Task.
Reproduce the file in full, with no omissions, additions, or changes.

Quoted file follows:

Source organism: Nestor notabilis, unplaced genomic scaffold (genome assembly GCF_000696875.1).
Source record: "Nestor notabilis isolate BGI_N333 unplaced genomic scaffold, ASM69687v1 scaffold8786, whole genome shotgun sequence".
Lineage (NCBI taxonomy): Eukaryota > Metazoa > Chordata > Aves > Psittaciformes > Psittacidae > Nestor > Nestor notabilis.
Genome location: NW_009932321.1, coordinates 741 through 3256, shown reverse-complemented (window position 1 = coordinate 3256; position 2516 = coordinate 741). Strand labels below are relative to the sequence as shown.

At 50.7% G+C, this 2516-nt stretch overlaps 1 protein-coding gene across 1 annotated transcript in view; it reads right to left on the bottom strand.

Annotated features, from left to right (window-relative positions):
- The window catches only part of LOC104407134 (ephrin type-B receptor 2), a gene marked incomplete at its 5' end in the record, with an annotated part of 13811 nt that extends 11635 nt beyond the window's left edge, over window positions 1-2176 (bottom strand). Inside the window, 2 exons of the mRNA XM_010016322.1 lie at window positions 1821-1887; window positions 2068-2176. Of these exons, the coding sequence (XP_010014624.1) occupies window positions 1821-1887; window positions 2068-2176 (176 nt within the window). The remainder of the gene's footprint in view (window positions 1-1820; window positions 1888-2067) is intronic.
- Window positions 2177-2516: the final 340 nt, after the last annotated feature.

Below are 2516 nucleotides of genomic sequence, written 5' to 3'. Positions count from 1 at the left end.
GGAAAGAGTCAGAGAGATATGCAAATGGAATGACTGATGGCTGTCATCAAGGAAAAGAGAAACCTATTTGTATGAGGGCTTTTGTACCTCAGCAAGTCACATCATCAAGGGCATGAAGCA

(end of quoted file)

Source organism: Nestor notabilis, unplaced genomic scaffold (genome assembly GCF_000696875.1).
Source record: "Nestor notabilis isolate BGI_N333 unplaced genomic scaffold, ASM69687v1 scaffold8786, whole genome shotgun sequence".
Lineage (NCBI taxonomy): Eukaryota > Metazoa > Chordata > Aves > Psittaciformes > Psittacidae > Nestor > Nestor notabilis.
Genome location: NW_009932321.1, coordinates 741 through 3256, shown reverse-complemented (window position 1 = coordinate 3256; position 2516 = coordinate 741). Strand labels below are relative to the sequence as shown.

At 50.7% G+C, this 2516-nt stretch overlaps 1 protein-coding gene across 1 annotated transcript in view; it reads right to left on the bottom strand.

Annotated features, from left to right (window-relative positions):
- The window catches only part of LOC104407134 (ephrin type-B receptor 2), a gene marked incomplete at its 5' end in the record, with an annotated part of 13811 nt that extends 11635 nt beyond the window's left edge, over window positions 1-2176 (bottom strand). Inside the window, 2 exons of the mRNA XM_010016322.1 lie at window positions 1821-1887; window positions 2068-2176. Of these exons, the coding sequence (XP_010014624.1) occupies window positions 1821-1887; window positions 2068-2176 (176 nt within the window). The remainder of the gene's footprint in view (window positions 1-1820; window positions 1888-2067) is intronic.
- Window positions 2177-2516: the final 340 nt, after the last annotated feature.

Below are 2516 nucleotides of genomic sequence, written 5' to 3'. Positions count from 1 at the left end.
GGAAAGAGTCAGAGAGATATGCAAATGGAATGACTGATGGCTGTCATCAAGGAAAAGAGAAACCTATTTGTATGAGGGCTTTTGTACCTCAGCAAGTCACATCATCAAGGGCATGAAGCA